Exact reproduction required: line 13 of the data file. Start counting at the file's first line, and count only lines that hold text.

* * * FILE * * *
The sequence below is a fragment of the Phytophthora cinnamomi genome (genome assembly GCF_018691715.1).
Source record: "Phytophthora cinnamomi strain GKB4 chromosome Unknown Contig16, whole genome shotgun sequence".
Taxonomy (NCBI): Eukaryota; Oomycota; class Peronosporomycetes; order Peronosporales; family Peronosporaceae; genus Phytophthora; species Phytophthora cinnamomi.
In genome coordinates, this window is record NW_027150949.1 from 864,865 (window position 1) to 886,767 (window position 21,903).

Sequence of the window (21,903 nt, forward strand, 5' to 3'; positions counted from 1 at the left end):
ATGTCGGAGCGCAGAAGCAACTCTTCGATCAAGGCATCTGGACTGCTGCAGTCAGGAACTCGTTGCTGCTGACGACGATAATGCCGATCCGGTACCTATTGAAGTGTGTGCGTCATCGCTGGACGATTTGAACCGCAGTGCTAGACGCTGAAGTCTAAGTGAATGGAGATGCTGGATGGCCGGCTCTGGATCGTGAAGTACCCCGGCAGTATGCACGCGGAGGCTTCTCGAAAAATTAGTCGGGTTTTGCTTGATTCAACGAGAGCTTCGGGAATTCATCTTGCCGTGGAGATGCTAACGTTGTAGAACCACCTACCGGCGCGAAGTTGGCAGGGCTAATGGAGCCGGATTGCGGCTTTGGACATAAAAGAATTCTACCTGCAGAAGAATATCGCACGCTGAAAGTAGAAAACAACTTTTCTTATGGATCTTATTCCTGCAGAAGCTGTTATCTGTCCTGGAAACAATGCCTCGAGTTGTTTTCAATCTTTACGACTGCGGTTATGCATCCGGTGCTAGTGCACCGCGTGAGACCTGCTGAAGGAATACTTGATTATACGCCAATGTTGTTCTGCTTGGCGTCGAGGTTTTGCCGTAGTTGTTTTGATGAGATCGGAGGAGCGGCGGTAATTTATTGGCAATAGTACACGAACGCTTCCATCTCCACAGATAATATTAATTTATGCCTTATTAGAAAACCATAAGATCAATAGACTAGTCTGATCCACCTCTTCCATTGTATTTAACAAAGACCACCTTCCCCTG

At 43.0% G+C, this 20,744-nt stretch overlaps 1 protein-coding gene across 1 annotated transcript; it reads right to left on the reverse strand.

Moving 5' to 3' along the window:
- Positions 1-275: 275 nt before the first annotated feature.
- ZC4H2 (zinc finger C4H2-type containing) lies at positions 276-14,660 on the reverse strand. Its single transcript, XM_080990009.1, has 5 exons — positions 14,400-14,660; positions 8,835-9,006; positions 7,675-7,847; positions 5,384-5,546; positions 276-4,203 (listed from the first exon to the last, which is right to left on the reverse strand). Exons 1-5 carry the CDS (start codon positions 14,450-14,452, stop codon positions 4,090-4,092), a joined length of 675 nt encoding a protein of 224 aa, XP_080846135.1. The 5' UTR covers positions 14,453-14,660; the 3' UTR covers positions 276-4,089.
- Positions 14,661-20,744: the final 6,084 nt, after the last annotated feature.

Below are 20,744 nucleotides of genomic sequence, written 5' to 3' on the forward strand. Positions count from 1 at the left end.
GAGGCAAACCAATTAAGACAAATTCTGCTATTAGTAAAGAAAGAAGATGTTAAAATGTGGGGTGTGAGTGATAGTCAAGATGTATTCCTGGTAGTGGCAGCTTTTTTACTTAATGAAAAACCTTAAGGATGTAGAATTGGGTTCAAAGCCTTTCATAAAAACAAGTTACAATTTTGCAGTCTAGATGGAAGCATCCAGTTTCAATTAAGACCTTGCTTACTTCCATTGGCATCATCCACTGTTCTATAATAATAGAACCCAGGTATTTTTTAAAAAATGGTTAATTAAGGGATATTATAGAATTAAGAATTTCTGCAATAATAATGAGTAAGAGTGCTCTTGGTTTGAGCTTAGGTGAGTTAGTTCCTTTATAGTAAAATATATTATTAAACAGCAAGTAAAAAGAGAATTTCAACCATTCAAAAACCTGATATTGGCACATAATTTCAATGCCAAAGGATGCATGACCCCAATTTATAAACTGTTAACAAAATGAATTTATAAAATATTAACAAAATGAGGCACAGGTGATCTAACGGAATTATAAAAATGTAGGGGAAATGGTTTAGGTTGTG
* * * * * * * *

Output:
GAGGCAAACCAATTAAGACAAATTCTGCTATTAGTAAAGAAAGAAGATGTTAAAATGTGGGGTGTGAGTGATAGTCAAGATGTATTCCTGGTAGTGGCAGCTTTTTTACTTAATGAAAAACCTTAAGGATGTAGAATTGGGTTCAAAGCCTTTCATAAAAACAAGTTACAATTTTGCAGTCTAGATGGAAGCATCCAGTTTCAATTAAGACCTTGCTTACTTCCATTGGCATCATCCACTGTTCTATAATAATAGAACCCAGGTATTTTTTAAAAAATGGTTAATTAAGGGATATTATAGAATTAAGAATTTCTGCAATAATAATGAGTAAGAGTGCTCTTGGTTTGAGCTTAGGTGAGTTAGTTCCTTTATAGTAAAATATATTATTAAACAGCAAGTAAAAAGAGAATTTCAACCATTCAAAAACCTGATATTGGCACATAATTTCAATGCCAAAGGATGCATGACCCCAATTTATAAACTGTTAACAAAATGAATTTATAAAATATTAACAAAATGAGGCACAGGTGATCTAACGGAATTATAAAAATGTAGGGGAAATGGTTTAGGTTGTG